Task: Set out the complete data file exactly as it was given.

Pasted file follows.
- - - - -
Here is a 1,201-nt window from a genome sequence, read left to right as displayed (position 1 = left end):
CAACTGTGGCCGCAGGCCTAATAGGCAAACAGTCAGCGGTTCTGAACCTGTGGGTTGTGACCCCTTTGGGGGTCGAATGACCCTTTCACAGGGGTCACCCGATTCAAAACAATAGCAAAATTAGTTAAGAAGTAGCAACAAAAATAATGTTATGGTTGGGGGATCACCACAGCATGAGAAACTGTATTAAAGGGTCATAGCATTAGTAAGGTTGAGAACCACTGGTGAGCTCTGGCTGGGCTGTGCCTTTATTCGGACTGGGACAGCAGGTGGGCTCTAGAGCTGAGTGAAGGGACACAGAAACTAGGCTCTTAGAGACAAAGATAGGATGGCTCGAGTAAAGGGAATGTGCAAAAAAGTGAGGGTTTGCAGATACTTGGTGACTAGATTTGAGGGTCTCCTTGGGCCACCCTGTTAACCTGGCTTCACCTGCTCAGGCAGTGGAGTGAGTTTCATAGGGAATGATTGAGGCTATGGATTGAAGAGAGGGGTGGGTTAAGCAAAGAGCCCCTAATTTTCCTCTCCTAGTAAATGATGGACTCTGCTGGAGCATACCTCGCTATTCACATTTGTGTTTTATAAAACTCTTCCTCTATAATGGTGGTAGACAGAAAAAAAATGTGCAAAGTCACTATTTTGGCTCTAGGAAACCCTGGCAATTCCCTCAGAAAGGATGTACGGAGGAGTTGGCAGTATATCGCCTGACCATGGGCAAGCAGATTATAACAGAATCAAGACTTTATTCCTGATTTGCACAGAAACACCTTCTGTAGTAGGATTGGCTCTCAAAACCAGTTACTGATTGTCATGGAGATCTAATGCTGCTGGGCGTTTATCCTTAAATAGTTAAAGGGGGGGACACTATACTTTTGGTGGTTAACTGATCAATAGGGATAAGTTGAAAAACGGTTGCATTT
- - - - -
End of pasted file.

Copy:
Here is a 1,201-nt window from a genome sequence, read left to right as displayed (position 1 = left end):
CAACTGTGGCCGCAGGCCTAATAGGCAAACAGTCAGCGGTTCTGAACCTGTGGGTTGTGACCCCTTTGGGGGTCGAATGACCCTTTCACAGGGGTCACCCGATTCAAAACAATAGCAAAATTAGTTAAGAAGTAGCAACAAAAATAATGTTATGGTTGGGGGATCACCACAGCATGAGAAACTGTATTAAAGGGTCATAGCATTAGTAAGGTTGAGAACCACTGGTGAGCTCTGGCTGGGCTGTGCCTTTATTCGGACTGGGACAGCAGGTGGGCTCTAGAGCTGAGTGAAGGGACACAGAAACTAGGCTCTTAGAGACAAAGATAGGATGGCTCGAGTAAAGGGAATGTGCAAAAAAGTGAGGGTTTGCAGATACTTGGTGACTAGATTTGAGGGTCTCCTTGGGCCACCCTGTTAACCTGGCTTCACCTGCTCAGGCAGTGGAGTGAGTTTCATAGGGAATGATTGAGGCTATGGATTGAAGAGAGGGGTGGGTTAAGCAAAGAGCCCCTAATTTTCCTCTCCTAGTAAATGATGGACTCTGCTGGAGCATACCTCGCTATTCACATTTGTGTTTTATAAAACTCTTCCTCTATAATGGTGGTAGACAGAAAAAAAATGTGCAAAGTCACTATTTTGGCTCTAGGAAACCCTGGCAATTCCCTCAGAAAGGATGTACGGAGGAGTTGGCAGTATATCGCCTGACCATGGGCAAGCAGATTATAACAGAATCAAGACTTTATTCCTGATTTGCACAGAAACACCTTCTGTAGTAGGATTGGCTCTCAAAACCAGTTACTGATTGTCATGGAGATCTAATGCTGCTGGGCGTTTATCCTTAAATAGTTAAAGGGGGGGACACTATACTTTTGGTGGTTAACTGATCAATAGGGATAAGTTGAAAAACGGTTGCATTT